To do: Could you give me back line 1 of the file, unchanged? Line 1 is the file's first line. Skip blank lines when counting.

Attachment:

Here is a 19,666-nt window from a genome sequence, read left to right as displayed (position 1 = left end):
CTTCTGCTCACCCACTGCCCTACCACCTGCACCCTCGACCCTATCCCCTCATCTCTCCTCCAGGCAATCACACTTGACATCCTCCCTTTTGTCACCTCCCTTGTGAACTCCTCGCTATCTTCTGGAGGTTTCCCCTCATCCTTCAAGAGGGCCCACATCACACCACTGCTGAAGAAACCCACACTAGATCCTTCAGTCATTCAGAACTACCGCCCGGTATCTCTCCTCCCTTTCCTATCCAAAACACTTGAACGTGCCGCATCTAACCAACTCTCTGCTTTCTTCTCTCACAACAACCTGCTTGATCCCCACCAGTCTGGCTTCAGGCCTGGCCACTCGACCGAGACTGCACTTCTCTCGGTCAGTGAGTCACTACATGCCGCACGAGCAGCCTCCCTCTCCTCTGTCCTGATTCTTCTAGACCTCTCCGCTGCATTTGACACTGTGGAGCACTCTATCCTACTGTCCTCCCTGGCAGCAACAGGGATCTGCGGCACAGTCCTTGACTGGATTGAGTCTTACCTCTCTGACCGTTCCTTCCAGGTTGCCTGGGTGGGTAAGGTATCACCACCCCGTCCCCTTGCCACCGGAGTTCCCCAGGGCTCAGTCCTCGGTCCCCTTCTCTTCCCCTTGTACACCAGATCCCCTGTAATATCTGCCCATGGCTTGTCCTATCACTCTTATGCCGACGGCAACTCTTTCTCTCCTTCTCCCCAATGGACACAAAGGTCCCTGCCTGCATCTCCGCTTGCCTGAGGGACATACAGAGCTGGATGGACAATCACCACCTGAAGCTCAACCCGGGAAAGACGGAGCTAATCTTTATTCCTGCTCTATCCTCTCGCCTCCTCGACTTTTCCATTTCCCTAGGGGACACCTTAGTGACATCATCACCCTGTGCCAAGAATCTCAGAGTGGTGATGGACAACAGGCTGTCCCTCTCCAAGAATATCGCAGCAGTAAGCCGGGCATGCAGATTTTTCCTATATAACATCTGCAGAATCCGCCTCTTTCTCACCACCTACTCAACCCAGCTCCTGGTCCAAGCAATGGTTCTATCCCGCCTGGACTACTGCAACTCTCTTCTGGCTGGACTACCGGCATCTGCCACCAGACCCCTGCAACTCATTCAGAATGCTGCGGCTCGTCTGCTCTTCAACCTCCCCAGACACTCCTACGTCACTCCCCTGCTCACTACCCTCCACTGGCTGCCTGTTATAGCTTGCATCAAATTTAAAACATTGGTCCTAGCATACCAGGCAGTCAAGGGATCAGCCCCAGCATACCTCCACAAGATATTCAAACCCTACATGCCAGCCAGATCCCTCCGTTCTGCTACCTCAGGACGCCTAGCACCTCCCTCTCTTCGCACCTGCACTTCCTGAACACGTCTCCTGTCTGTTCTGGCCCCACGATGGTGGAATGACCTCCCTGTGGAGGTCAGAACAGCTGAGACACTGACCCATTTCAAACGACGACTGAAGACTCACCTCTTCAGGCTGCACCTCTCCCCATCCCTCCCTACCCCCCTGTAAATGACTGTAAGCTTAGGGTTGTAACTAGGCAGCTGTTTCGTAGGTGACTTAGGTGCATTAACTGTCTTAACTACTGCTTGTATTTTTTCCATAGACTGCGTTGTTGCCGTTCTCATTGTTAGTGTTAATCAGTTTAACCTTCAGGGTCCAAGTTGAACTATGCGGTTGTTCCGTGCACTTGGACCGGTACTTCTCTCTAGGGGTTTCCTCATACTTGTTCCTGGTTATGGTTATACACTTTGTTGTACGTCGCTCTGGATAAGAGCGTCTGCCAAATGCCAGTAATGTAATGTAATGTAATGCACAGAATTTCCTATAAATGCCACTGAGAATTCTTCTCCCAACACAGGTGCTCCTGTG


Here is a 19,666-nt window from a genome sequence, read left to right as displayed (position 1 = left end):